parador de chinchon

Photos courtesy of Parador de Chinchón








Once a mighty fortress of the counts of Chinchón, the town’s 15th-century castle now houses an anisette distillery—a fate the counts undoubtedly never imagined. Another town claim to fame dates back to the 17th century, when the countess of Chinchón was married to the viceroy of Peru. She came down with malaria while living in Peru and was cured by an Indian there who used tree bark as medicine. She brought back quinine from South America, and the tree it was derived from was later named chinchona in her honor.

The first lords of Chinchón (a title granted by Queen Isabel in 1480) established an Augustinian convent off the main square. The present brick and masonry building dates back to the 17th century, when the friars taught Latin studies here. When the state secularized church property, the 30th count of Chinchón, Luis María de Borbón, gave the convent to the town. It served as the town courthouse and jail until it was returned to the government for use as a parador.

Pamela’s Perspective

The traveler to Spain can all too easily overlook its small, quaint villages in favor of the more famous destinations of Madrid and Toledo. The medieval village of Chinchón is well worth a visit. Its surrounding hills are cool, and its atmosphere is peaceful—unless it’s a weekend during the summer bullfight season, when people pour into town. The Plaza Mayor in the town’s center, which is surrounded by three-story-tall covered galleries and arcades, has hosted these bullfights since 1502.

Chinchón can serve as a convenient base for exploring the countryside surrounding Madrid. Located 20 km away, through hills covered with olive trees and grapevines, Aranjuez is the spring and fall home of the Bourbon kings and their famous royal gardens and palaces.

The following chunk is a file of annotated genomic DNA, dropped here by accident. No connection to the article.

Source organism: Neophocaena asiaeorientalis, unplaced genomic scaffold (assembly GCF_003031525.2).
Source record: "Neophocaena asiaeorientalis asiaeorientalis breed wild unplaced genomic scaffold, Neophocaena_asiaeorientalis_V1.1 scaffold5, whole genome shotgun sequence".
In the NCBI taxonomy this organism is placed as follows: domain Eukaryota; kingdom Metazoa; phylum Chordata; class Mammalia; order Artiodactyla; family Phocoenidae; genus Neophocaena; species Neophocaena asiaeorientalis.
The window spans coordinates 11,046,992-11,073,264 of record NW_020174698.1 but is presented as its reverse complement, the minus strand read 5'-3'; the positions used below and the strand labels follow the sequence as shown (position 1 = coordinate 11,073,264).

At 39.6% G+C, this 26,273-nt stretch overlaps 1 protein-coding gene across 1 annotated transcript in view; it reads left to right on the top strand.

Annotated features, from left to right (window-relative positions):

Parador de Chinchón

A 17th-century convent


Calle de los Huertos, 1
28370 Chinchón (Madrid)
Tel: ++34 918 94 08 36
Fax: ++34 918 94 09 08
Official parador website
Reserve with

Fast facts

38 rooms

Double rooms: 90–180 euros
Single rooms: 80% of double
room rate
Rates include tax. Breakfast extra.
Free Wi-Fi

Open: all year

Getting there

Chinchón is 46 km southeast of Madrid. Take National Road III (the main Madrid- Valencia highway) and exit at the Arganda bridge. Go south on regional road C-300 to Chinchón. A car is the best way to get around, although buses service the town.

What to do

On site: seasonal swimming pool
Nearby: horseback riding; golf; tennis; royal palaces and gardens at Aranjuez


Ten years of restoration resulted in this charming hotel. Glassed-in cloisters look out onto courtyards filled with fountains, fig and pomegranate trees, and rose gardens. Modern tapestries by Spanish artist Rosa Cubero hang on the walls.

A lovely gold-and-pink, high-domed ceiling above the staircase marks the way to the guest rooms, found along low, round-arched whitewashed corridors. The furnishings are few but well chosen: handwoven tapestries depicting archangels, white rugs on pale floor tiles, a ceramic art piece here and there, and lacy bedspreads. Some windows look out over the courtyard and gardens.

You can sample the local anisette in a lounge decorated with beautiful blue Moorish tiles. The El Convento restaurant presents traditional fair, and El Bodegón on the weekends and holidays offers seasonal specialties: cocido—a traditional stew—during the winter months and la Cocina de la Vega a lighter summer fare, both of which bring in the crowds from Madrid.

Something special

curlicueOccasionally during the spring and summer months, bullfights are held in the town’s Plaza Mayor.